Bio: Clare Barker is the author of Postcolonial Fiction and Disability: Exceptional Children, Metaphor and Materiality (Palgrave Macmillan, 2011) and has co-edited two special issues of the Journal of Literary and Cultural Disability Studies: ‘Disabling Postcolonialism’ (2010, with Stuart Murray) and ‘Disability and Native American/Indigenous Studies’ (2013, with Siobhan Senier). Her research is situated at the intersection of postcolonial studies, disability studies and medical humanities, and focuses on representations of disability, health, illness, and medicine in world literatures and cultures. She is interested in the ways in which disability, health and illness are constructed in local and global contexts, and how fiction can transform our understanding of embodied difference, medical encounters, and the politics of health. Clare is currently working on two new research projects: one is a collaborative AHRC-funded project on community health and wellbeing in the UK, in which she will focus on the relationship between health and ethnicity in British Asian communities and literatures. The other, tentatively entitled ‘Postcolonial Health: Literature, Medicine, Activism’, will explore the representation of health crises, global biomedical debates, and health-related community activism in postcolonial literatures and film. This will include work on fictional and activist representations of the Bhopal disaster, indigenous responses to the Human Genome Diversity Project, and disability-related protests against the sponsorship of the 2012 Olympics and Paralympics.

 

Dr Jenny Slater, Lecturer in Education and Disability Studies at the Sheffield Hallam University, UK will be discussing….

The (Normal) Non-normativity of Youth

Abstract: Youth unnerves us. Awkwardly bridging the space between ‘child’ and ‘adult’, we are delivered demonising depictions of young people (hoodies and hooligans), and working out how to deal with these not-quite children but not-quite-adults is high on policy makers’ agendas (Slater, 2013, f.c.). On the other hand, the non-normativity of ‘teenage rebellion’ is considered an ‘identity forming’ rite of passage for young people to cross the border zone between child and adult (Lesko, 2002). We hear, in fact, young people scorned upon for their apolitical, apathetic acceptance of normativity – the youth today a pale reflection of their predecessors (Bennett, 2008).  Even our ever-so reasonable politicians tell us that they “[did] things that teenagers do”, before they “pulled [themselves] up and headed in the right [direction]”  (Cameron in Watt, 2009).

This paper will explore how, through youth, ‘non-normativity’ emerges as a place allowed, indeed expected, as a stage of ‘normative development’. I will argue, however, that it is a stage only permissible to young people fitting neatly into other culturally privileged positions. Furthermore, it must be played out by meeting other societal expectations (‘masculinity’ – lads will be lads; first heterosexual encounters, and so on) which set young people on the path to normative adulthood. Commercialised and commodified ‘what it is to be young’, I argue, is an illustration of the required flexible neoliberal subject; it is okay to be ‘non-normative’ if ‘non-normativity’ can be compartmentalised, as a phase to be grown-out of, and later periodically bought into. Drawing on fieldwork with disabled young people alongside other cultural and media representations of ‘youth’ and ‘youth culture’, I will argue that perceived  ‘non-normativity’ leaves young people not fitting into other culturally priveledged positions much more precariously positioned.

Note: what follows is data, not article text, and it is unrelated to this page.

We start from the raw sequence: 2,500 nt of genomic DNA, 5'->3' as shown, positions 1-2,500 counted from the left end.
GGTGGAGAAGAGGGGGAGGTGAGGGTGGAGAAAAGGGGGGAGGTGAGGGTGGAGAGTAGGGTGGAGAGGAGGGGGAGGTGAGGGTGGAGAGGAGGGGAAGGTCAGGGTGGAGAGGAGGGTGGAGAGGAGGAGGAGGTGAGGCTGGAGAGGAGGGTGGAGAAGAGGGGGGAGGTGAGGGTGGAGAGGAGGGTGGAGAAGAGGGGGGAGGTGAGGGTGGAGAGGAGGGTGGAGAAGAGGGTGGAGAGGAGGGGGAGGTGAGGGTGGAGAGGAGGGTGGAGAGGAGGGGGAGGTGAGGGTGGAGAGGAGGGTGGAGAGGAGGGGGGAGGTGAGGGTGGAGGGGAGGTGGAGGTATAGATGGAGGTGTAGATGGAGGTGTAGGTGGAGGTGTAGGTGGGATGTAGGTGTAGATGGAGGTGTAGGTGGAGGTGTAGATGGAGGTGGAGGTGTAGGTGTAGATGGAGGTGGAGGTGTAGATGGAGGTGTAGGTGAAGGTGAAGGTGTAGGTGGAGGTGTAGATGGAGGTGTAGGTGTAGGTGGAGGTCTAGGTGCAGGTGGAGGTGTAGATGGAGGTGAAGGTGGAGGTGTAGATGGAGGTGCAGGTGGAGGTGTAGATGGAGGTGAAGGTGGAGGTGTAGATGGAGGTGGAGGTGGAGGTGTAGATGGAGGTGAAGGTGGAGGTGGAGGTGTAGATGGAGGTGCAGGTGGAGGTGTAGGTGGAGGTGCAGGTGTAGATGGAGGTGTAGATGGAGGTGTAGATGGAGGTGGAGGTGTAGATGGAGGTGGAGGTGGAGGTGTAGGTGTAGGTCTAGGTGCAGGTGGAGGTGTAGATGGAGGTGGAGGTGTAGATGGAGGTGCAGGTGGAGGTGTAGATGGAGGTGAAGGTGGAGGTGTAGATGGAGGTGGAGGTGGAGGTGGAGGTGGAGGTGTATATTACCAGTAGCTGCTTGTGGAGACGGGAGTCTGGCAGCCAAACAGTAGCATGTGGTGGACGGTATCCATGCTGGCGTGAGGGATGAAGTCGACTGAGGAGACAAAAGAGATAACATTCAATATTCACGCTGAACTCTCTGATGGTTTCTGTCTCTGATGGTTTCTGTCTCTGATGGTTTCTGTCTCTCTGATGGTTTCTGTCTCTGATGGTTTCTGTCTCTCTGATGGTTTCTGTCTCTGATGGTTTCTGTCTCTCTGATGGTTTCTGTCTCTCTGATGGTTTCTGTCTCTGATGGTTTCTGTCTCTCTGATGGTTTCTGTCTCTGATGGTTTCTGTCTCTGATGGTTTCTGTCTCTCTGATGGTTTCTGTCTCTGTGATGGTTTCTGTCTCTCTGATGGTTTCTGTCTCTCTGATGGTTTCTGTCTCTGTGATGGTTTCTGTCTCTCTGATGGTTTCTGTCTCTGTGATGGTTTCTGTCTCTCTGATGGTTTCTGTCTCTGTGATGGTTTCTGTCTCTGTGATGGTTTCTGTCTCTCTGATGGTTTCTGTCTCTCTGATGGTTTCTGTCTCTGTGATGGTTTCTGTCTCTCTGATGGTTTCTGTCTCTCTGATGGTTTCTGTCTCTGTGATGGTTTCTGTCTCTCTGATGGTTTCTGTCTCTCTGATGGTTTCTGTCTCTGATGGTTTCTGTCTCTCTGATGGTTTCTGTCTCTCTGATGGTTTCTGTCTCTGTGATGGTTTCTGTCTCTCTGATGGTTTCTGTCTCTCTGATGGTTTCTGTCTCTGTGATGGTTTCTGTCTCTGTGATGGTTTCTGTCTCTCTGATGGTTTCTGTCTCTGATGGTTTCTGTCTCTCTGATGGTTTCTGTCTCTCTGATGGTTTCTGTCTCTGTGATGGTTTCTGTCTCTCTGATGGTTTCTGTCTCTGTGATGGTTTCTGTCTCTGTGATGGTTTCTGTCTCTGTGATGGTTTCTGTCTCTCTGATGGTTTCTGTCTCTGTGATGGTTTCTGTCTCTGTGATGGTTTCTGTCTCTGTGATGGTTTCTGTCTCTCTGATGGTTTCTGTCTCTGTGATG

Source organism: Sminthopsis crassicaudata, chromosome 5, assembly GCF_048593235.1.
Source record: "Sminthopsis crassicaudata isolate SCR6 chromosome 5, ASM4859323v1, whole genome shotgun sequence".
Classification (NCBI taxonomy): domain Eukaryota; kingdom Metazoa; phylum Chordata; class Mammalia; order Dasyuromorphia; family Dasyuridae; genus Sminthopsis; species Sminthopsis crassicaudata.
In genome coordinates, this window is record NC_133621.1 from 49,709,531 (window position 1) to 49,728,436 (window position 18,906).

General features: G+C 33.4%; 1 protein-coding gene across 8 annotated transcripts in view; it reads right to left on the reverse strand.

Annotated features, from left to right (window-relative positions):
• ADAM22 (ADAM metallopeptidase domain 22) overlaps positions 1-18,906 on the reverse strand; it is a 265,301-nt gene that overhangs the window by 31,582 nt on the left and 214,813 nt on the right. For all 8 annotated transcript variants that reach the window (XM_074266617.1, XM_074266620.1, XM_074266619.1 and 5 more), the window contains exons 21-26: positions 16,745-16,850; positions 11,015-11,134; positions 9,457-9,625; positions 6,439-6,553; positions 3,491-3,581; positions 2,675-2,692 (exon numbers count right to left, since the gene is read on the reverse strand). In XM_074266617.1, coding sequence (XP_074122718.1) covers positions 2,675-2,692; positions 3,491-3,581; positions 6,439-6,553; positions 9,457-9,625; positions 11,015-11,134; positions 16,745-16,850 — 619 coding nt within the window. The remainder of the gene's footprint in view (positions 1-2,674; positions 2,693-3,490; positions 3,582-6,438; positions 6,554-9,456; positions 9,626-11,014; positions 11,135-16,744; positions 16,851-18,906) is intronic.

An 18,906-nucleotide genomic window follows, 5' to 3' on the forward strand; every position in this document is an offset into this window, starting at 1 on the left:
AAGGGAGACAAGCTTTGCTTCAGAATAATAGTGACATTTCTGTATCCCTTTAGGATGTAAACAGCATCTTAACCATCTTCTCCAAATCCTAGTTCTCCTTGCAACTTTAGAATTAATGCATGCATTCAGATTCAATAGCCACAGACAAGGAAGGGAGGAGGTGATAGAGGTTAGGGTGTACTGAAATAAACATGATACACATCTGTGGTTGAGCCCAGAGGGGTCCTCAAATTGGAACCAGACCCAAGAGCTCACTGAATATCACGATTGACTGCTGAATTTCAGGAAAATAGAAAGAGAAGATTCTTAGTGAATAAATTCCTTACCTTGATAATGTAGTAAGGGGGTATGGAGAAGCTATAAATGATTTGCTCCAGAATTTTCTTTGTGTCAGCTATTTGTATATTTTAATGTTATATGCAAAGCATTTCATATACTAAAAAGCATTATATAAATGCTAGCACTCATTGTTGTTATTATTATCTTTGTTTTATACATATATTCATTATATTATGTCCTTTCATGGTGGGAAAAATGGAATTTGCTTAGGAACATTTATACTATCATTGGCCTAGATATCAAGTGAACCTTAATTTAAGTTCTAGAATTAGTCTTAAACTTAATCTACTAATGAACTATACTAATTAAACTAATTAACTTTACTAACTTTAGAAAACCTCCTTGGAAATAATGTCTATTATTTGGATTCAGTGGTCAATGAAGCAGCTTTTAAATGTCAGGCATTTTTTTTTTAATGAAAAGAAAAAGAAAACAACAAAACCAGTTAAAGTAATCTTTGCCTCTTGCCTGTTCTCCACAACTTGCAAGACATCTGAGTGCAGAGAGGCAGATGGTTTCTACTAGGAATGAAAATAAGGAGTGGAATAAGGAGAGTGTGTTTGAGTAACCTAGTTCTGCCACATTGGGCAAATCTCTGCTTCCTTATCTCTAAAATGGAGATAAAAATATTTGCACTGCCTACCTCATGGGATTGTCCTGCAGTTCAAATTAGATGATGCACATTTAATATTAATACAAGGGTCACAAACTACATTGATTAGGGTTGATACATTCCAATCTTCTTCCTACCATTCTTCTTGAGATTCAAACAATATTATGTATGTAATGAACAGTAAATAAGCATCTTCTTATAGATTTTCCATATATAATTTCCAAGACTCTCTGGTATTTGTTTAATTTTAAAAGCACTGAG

Bio: Jenny Slater is a lecturer in Education and Disability Studies at Sheffield Hallam University. Her doctoral work with young disabled people drew on critical disability studies frameworks to consider cultural constructions of ‘youth’ and ‘disability’. Jenny is interested in how youth and disability ‘play out’ with other intersectional identities, particularly gender and sexuality.

 

Keep up to date via the Normalcy 2013 page on the DRF blog: https://disabilityresearchforum.wordpress.com/events/normalcy-2013/, join the debate on twitter #normalcy2013 and, remember, to book a place at the conference, please visit normalcy2013.eventbrite.co.uk

DRF News

Introducing… Jaime R. Brenes Reyes

From the very beginning, the DRF blog has include a space for brief biographical and contact details to be listed. The People section has been open to everyone and anyone interested in disability research.

Our most recent addition is:

Jaime R. Brenes Reyes: jbrenesr@uwo.ca – PhD student in Hispanic Studies, Department of Modern Languages and Literatures, The University of Western Ontario, Canada. Jaime explores Latin American literature, with special focus on Julio Cortázar, from the perspective of disability studies. He is interested in the act of reading as a process through which the reader’s understanding of reality is challenged. For more information, please visit his blog.

Jaime’s current research explores the aura that arises when reading good literature. He argues that an analysis of literature as an epileptic episode may give us some clues. Based on his research on Latin American literature and literary theory (as well as his own experience of living with seizures), Jaime aims to explore whether the act of reading Argentine writer and essayist Julio Cortázar’s fiction can be understood as epileptical, taking as a framework Deleuze and Guattari’s schizo-analysis. His research may have important implications for the understanding of Cortázar’s oeuvre and the contextualization of neurological malfunctions from the viewpoint of literature.